A resident of Masonville, whose home is near the railroad track and who had lived in the neighborhood for many years, testified that it was the custom to flag trains at the Mason Street crossing. The following quotation is from his testimony: "Q. * * * When a man flags a crossing what is done? What happens to the train? A. It stops. Q. And then what happens? A. A man gets off the engine. Q. And where does he walk? A. To the crossing. Q. And when he gets to the crossing what does he do? A. Stands there and sees that the traffic is all right and if all right he will give the engineer a signal to proceed. Q. Have you ever seen John Pachmayr come across the crossing in charge of a crew? A. Yes, sir. Q. What was his job on the railroad? A. He was a brakeman and promoted to conductor. Q. And was a freight conductor at the time he was killed? A. Yes, sir. Q. And you have seen him come across that crossing? A. I have; yes, sir. * * * Q. What did you observe him do at the times you remember? A. I have seen Pachmayr flag the crossing. If he didn't one of the crew did."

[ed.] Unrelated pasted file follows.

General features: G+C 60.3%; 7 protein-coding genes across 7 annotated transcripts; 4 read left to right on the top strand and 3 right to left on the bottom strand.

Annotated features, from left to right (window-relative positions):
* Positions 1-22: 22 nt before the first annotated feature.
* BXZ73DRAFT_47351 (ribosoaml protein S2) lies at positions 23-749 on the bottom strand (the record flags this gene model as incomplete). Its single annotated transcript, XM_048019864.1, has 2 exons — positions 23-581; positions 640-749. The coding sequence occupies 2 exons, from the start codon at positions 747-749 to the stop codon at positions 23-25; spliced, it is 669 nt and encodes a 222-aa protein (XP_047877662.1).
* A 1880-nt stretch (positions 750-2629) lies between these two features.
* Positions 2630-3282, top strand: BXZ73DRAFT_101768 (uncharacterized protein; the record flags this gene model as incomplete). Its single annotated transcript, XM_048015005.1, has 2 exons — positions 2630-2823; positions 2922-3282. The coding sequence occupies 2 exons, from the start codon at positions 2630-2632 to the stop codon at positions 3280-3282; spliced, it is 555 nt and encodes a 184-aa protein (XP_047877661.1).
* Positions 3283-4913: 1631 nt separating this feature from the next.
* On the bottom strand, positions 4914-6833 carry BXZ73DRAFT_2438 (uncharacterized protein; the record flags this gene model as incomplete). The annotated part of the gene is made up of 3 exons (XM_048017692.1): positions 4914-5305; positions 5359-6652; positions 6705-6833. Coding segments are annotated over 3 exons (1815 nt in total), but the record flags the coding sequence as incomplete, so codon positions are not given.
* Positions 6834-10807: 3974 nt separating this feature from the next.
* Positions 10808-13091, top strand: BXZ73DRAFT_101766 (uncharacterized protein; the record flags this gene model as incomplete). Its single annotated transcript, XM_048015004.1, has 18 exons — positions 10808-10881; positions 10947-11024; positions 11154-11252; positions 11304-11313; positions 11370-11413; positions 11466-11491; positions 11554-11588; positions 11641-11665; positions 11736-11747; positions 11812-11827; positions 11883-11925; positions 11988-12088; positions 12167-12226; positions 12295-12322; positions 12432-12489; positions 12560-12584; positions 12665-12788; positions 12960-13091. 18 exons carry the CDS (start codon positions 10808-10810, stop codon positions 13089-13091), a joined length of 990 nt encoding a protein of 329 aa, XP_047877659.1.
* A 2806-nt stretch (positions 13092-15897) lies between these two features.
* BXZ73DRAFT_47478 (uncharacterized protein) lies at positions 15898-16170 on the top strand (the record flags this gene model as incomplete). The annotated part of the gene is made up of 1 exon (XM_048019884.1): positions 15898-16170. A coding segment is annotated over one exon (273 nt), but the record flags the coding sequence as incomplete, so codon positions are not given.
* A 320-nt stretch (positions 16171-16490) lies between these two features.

The following is part of the cross-examination of the same witness: "Q. And don't you know that the flagging is confined to the switching of the cars? A. Well, they are supposed to be flagged all the time, I suppose. Q. At the former trial didn't you say sometimes it was flagged and sometimes not? A. Yes, sir. Q. That is true, isn't it? Sometimes the crossing is flagged and sometimes not? A. As a general rule it is flagged."